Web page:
(Note: we are focused on the minimum cost to enter each category and we selected price points given the options we would personally consider buying (as gamers). You can mix & match any combination of factors (which are almost infinite), yet we believe this generally reflects the consumer’s choices at various price points. For example, in the PS4 rows you’ll see headsets for $20, $30, and $80. There are definitely headsets that cost more than $80 but if you’re a new gamer you do not need to spend more than $80 to get a great headset.)
Takeaway: in the past, the affordability of owning a quality gaming PC compared to console was so much more expensive that it wasn’t even comparable. Today, that gap is quickly closing (thanks to lower manufacturing & hardware costs) while consumers are simultaneously increasing their discretionary spend on entertainment (more on this below).
U.S. Consumer: Discretionary Spending
Income vs. Entertainment Spending
US Real Income (which is already adjusted for inflation) has increased from $55,520 in 2010 to $61,372 in December 2017, yet this only amounts to a 1.44% CAGR (compound annual growth rate). Interestingly, entertainment spending has seen a meaningful uptick in recent years. In 2017, average consumer spending on entertainment increased by 10% y/y from 2016 to 2017.
We found the below chart from the Bureau of Labor Statistics interesting as it shows that average income decreased 1.5% ($74k to $73k) in the same time interval where entertainment spending increased by 10%. It’s interesting that even when people make less money, they still choose to spend their discretionary income towards the entertainment category.
Note: “entertainment spending”, according to the Bureau of Labor Statistics, breaks down into four parts: 1) fees and admissions; 2) audio and visual equipment and services; 3) pets, toys, hobbies, and playground equipment; and 4) other entertainment supplies, equipment, and services.
As I mentioned above: even though consumers are seeing only modest growth in income, they are choosing to spend more of their discretionary income on entertainment. Meanwhile, the cost barrier to entry in video gaming is decreasing, creating a fantastic scenario for continued adoption of video gaming.
US Consumer Spending on Video Gaming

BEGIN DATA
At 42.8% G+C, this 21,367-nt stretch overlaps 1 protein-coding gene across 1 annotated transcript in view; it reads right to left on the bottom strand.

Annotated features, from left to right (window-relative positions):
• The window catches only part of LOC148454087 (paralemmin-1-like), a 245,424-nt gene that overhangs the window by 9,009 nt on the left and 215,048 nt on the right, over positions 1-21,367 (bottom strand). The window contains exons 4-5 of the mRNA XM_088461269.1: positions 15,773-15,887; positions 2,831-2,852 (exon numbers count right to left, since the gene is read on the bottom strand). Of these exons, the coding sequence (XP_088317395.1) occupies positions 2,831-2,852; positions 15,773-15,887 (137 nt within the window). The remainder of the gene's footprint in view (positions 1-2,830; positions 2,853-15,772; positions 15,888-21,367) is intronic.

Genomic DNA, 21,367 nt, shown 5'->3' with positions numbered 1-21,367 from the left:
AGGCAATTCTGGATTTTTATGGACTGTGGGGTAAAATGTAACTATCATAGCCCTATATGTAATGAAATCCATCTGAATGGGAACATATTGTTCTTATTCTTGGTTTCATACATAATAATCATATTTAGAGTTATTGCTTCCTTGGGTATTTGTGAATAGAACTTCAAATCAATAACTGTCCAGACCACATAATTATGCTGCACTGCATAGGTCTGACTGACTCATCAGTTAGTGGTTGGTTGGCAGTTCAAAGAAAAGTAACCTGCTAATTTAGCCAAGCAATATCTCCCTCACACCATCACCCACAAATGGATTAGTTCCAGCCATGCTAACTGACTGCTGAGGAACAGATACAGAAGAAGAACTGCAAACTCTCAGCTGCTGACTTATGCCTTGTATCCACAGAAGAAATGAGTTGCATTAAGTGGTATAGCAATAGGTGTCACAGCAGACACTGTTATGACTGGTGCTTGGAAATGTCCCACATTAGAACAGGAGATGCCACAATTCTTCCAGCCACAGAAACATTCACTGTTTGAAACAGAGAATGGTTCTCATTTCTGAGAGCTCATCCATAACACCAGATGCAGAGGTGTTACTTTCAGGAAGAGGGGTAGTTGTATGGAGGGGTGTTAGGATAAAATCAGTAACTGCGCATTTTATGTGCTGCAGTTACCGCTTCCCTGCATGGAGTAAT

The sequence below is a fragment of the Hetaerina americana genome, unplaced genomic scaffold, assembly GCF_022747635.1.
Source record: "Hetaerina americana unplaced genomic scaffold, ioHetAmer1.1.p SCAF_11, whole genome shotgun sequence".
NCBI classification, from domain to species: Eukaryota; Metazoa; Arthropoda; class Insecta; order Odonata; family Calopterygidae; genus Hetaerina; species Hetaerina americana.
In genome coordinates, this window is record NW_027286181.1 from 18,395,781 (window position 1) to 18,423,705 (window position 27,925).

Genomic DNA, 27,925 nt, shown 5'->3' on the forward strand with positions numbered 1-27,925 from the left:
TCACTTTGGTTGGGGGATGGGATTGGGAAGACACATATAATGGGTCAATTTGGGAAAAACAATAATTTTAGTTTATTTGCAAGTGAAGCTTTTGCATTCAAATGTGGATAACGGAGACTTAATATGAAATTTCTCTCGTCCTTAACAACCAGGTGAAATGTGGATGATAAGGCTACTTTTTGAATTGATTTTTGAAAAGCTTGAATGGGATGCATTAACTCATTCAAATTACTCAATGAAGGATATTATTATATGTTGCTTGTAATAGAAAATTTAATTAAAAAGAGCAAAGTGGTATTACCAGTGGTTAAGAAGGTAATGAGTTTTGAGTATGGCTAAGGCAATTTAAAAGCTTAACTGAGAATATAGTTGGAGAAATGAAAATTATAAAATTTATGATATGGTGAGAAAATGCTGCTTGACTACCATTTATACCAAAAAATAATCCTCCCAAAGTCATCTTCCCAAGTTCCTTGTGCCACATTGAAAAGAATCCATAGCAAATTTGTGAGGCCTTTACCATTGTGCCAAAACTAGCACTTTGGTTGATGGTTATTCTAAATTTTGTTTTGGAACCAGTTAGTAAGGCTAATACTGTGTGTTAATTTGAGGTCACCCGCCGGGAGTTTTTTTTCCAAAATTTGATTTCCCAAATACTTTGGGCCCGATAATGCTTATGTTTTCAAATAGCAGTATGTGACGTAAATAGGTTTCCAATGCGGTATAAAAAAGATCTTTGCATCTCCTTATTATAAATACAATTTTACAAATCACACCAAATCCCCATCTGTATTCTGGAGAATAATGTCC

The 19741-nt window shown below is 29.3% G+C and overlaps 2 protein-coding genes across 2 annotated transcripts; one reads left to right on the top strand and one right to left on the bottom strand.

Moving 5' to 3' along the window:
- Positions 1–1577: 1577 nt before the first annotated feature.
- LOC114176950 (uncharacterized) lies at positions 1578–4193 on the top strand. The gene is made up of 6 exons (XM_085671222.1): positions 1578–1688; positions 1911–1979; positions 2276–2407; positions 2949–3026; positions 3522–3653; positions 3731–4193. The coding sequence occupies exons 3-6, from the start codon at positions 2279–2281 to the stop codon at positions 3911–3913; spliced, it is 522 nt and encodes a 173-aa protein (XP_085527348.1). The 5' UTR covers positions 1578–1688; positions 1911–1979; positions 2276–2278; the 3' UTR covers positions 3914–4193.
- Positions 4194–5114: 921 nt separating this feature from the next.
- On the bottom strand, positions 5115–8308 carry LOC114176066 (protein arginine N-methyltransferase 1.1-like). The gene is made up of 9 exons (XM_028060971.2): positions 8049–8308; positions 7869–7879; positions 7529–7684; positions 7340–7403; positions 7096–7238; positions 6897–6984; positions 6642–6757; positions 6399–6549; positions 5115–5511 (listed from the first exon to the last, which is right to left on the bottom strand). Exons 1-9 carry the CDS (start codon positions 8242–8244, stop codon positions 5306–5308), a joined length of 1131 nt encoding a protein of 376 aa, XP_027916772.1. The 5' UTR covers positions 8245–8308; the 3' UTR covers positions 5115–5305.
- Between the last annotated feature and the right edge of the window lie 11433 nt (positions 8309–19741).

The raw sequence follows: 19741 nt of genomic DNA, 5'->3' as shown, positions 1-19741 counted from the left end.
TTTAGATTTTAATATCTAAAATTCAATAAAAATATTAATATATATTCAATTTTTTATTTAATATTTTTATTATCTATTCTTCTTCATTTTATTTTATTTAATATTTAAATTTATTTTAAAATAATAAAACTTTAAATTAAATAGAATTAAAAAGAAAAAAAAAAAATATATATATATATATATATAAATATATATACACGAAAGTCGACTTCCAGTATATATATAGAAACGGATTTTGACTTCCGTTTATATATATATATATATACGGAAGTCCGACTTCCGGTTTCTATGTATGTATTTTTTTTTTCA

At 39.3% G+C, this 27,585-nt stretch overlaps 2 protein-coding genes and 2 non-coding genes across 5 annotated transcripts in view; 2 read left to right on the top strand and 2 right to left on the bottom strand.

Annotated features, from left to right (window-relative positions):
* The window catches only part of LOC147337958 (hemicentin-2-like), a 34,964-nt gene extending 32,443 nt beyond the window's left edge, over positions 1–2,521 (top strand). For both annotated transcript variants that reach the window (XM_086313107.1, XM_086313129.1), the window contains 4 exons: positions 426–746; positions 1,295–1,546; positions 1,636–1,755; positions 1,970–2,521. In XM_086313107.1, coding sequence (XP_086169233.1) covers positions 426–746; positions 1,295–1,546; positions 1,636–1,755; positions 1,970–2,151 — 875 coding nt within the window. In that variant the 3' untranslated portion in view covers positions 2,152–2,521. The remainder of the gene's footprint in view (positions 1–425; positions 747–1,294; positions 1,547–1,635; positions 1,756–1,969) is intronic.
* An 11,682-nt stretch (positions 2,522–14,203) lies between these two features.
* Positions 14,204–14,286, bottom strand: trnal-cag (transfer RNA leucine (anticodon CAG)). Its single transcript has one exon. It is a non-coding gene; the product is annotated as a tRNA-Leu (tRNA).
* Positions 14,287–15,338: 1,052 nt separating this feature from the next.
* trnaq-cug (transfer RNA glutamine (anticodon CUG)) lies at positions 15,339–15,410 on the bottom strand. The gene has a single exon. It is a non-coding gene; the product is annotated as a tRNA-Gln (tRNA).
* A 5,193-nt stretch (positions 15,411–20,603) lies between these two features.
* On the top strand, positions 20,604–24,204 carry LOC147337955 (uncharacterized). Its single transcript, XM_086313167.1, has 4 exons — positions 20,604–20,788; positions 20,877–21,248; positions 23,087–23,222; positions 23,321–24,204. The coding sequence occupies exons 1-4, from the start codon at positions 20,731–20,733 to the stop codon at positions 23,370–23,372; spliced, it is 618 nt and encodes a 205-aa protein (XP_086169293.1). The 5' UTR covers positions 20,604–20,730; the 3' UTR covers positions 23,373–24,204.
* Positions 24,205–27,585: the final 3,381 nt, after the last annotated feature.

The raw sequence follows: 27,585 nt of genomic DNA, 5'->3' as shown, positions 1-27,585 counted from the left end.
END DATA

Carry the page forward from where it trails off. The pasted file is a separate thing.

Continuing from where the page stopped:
While prices to enter video gaming are coming down, the industry is certainly not slowing its growth or plateauing. Consumers in the United States spent at least $10 billion more on content in 2017 than they did in 2012 (a 54% increase in just 5 years) and spent $7 billion on hardware and accessories in 2017 alone.
In the United States, video game spend continues to thrive and content (i.e. the actual game & monetization of that I.P.) is receiving the lion share of this growth.
On an individual basis, it is interesting that we have not seen the same percentage growth in U.S. real median income (1.44% CAGR from 2010–2017) that would necessarily indicated such a strong growth in video gaming (7.62% CAGR from 2010–2017).
Therefore, as we see moderate wage increases, higher discretionary income going towards entertainment, decreasing costs to enter video gaming, and strong adoption of video gaming amongst consumers, this all showcases a bright future for the video gaming vertical.
Not Stopping Anytime Soon
The “price to play” in video gaming is becoming more affordable. Additionally, the price gap between console & PC is closing, meaning the consumer now has more options that they can afford. We believe this trend will continue, especially as production cost of hardware declines and the rise of cloud gaming ensues. Once cloud gaming becomes more ubiquitous, gamers won’t need to update their hardware as regularly in order to fully experience any game.
Financing (Xbox payments) & subscriptions (cloud-based gaming or “Game Pass”) are furthering the financial accessibility of gaming to consumers that previously may not have been able to afford it.
From 100 million players in 1995 to 2.3 billion today (14.38% CAGR), we expect the next 1 billion gamers to steadily join the community.
All in all, people are spending more money on entertainment while gaming hardware is getting cheaper.
We see no reason for this trend to slow down in the foreseeable future.